Last month, thousands converged from all corners of the globe at the International AIDS Conference (AIDS 2012 ) to confront big drug companies, wealthy nations, and demand an end of AIDS. From South Africa, from Hattiesburg, Mississippi, from the Washington D.C., they demanded cheaper drugs and desperately needed prevention and treatment programs.
From the opening ceremonies to the very end of the conference, activist voices - younger, more international, more diverse, and as smart as ever - rang out loudly in the halls and in the streets over global and domestic HIV issues. For six days, this generation of new-bloods joined veteran activists in marches, occupations, "die-ins", rallies and direct action. They were vehemently cheered on by researchers, scientists and advocates from among the 25,000 who attended AIDS 2012.
On the first day protesters confronted Secretary of State Hillary Clinton and her support of the Trans Pacific Free Trade Agreement limiting the manufacture of generic HIV meds for countries in need (On the last day of AIDS 2012 they did the same to Bill Clinton).
On Tuesday, ten thousand marched in five separate but coordinated protests. They raised voices and fists first in the halls of the convention center, then proceeded through the streets of Washington D.C. Following behind the banners of the "We Can End AIDS" Coalition, they chanted "pills costs pennies, profits cost lives!" A major branch of Bank of America on the march route closed for the day rather than contend with the angry protesters.
Among the protesters were those calling for the Robin Hood Tax on Wall Street financial transactions to pay to fund treatment and end the epidemic. Dressed in green hats and tights, a large contingent from National Nurses United AFL-CIO spearheaded that group.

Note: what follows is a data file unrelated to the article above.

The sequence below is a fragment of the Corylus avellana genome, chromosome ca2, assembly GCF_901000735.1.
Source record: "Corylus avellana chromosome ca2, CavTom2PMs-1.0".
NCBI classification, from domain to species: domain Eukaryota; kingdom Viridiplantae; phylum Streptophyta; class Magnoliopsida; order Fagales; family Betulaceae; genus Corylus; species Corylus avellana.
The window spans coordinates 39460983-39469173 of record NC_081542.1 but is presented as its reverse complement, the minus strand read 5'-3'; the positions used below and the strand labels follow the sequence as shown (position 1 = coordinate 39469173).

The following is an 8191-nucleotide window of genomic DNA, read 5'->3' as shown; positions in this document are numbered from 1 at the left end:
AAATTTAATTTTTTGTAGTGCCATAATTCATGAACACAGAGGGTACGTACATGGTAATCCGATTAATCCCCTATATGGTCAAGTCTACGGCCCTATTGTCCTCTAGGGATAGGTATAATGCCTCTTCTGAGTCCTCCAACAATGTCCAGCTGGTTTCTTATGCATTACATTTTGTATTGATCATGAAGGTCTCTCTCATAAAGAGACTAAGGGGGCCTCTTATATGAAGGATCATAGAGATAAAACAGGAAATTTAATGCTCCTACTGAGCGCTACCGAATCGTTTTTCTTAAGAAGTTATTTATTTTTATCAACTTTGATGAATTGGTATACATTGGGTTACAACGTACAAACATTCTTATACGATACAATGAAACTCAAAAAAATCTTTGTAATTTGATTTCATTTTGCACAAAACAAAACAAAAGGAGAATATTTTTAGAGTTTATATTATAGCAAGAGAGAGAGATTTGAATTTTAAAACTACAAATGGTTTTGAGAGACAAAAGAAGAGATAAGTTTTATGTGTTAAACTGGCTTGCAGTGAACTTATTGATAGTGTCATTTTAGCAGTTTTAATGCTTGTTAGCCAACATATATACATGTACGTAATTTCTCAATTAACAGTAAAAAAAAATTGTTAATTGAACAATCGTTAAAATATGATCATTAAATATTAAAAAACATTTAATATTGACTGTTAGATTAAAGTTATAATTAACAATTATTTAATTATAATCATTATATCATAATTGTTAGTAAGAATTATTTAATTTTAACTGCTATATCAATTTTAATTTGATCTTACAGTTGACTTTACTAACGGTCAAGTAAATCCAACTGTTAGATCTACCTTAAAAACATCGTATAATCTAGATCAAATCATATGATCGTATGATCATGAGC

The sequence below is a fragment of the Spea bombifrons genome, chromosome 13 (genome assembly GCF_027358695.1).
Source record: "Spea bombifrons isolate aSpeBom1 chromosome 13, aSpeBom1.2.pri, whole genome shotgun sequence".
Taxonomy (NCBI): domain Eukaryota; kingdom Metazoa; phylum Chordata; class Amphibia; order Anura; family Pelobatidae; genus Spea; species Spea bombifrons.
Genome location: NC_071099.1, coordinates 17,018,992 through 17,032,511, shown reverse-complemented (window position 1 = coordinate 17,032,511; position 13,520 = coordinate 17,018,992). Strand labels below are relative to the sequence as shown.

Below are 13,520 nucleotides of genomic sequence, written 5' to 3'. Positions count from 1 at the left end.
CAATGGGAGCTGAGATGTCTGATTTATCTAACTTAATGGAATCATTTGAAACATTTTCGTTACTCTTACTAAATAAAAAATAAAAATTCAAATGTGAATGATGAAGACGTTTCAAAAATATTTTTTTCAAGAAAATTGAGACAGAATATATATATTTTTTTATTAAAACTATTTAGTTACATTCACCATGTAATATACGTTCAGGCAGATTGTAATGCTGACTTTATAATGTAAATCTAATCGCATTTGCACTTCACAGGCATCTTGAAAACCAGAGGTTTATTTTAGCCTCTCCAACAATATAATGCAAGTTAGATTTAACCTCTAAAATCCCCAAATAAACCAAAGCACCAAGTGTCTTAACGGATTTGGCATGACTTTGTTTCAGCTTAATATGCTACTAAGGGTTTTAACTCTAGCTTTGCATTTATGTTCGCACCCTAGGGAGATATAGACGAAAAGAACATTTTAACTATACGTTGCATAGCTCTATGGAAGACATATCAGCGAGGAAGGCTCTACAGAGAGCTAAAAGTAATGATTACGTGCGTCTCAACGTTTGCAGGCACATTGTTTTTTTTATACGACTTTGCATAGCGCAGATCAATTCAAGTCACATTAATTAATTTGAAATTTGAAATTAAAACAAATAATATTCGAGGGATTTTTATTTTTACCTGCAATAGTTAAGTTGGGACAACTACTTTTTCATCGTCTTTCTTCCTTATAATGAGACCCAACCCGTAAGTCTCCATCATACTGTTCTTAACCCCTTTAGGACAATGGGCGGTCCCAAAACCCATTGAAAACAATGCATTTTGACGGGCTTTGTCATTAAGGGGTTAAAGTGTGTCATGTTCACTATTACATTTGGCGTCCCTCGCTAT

Another group, condemning murderous drug trade laws, proceeded to the office of the U.S. Trade Representative and conducted an old fashioned "die-in" to protest the above mentioned Trans Pacific Free Trade Agreement.
The largest of the five joint marches stopped at the national headquarters of PHARMA (Pharmaceutical Corporation of America) where they too held a massive "die-in."
All five marches united in front of the White House for a boisterous rally at Lafayette Park. There police arrested 15 activists for tying ribbon-wrapped condoms, clean needles, generic pill bottles onto the White House fence: all as symbolic solutions for ending the HIV pandemic. Mounted riot police were used to keep the protesting crowd back.
On the 4th day of AIDS 2012 an international contingent of 75 protesters raised banners and took the main stage demanding that the Global Fund for AIDS - upon which many poor countries depend upon to treat their own people - resume recently canceled funding. Rich donor countries have failed to keep up with their financial commitments to the Global Fund.
That same day activists from the Global Network of Sex Workers protested at a conference panel chaired by former conservative U.S. Senator and Healthcare Corporation of America multimillionaire, Bill Frist. AIDS 2012 organizer, the International AIDS Society, banned attendance by delegates who were sex workers or convicted drug users. Never the less, organized groups representing sex workers and the harm reduction movement were in attendance. At the end of the session, a Gambian HIV activist confronted Frist directly from the conference floor, telling him that "millions of lives would have been saved if you had listened to us before".